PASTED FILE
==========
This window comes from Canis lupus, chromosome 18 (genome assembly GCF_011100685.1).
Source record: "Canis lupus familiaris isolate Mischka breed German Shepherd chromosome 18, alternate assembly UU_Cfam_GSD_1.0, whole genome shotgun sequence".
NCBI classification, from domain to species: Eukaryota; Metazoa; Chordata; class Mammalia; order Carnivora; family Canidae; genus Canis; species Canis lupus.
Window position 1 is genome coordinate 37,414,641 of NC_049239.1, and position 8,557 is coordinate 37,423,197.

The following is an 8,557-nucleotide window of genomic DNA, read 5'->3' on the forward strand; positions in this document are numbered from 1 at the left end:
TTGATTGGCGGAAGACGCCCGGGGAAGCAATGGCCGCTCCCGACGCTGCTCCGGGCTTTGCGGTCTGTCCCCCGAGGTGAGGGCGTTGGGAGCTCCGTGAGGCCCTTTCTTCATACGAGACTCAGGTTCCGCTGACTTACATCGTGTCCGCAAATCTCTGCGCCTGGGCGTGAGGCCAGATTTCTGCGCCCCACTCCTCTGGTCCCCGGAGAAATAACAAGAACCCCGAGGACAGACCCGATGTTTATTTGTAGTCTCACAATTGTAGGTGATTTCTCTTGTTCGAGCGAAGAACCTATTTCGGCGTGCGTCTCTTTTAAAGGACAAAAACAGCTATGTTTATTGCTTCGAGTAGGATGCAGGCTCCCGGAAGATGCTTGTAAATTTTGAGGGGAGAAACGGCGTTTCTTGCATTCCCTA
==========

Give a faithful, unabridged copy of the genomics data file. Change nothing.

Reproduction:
This window comes from Canis lupus, chromosome 18 (genome assembly GCF_011100685.1).
Source record: "Canis lupus familiaris isolate Mischka breed German Shepherd chromosome 18, alternate assembly UU_Cfam_GSD_1.0, whole genome shotgun sequence".
NCBI classification, from domain to species: Eukaryota; Metazoa; Chordata; class Mammalia; order Carnivora; family Canidae; genus Canis; species Canis lupus.
Window position 1 is genome coordinate 37,414,641 of NC_049239.1, and position 8,557 is coordinate 37,423,197.

The following is an 8,557-nucleotide window of genomic DNA, read 5'->3' on the forward strand; positions in this document are numbered from 1 at the left end:
TTGATTGGCGGAAGACGCCCGGGGAAGCAATGGCCGCTCCCGACGCTGCTCCGGGCTTTGCGGTCTGTCCCCCGAGGTGAGGGCGTTGGGAGCTCCGTGAGGCCCTTTCTTCATACGAGACTCAGGTTCCGCTGACTTACATCGTGTCCGCAAATCTCTGCGCCTGGGCGTGAGGCCAGATTTCTGCGCCCCACTCCTCTGGTCCCCGGAGAAATAACAAGAACCCCGAGGACAGACCCGATGTTTATTTGTAGTCTCACAATTGTAGGTGATTTCTCTTGTTCGAGCGAAGAACCTATTTCGGCGTGCGTCTCTTTTAAAGGACAAAAACAGCTATGTTTATTGCTTCGAGTAGGATGCAGGCTCCCGGAAGATGCTTGTAAATTTTGAGGGGAGAAACGGCGTTTCTTGCATTCCCTA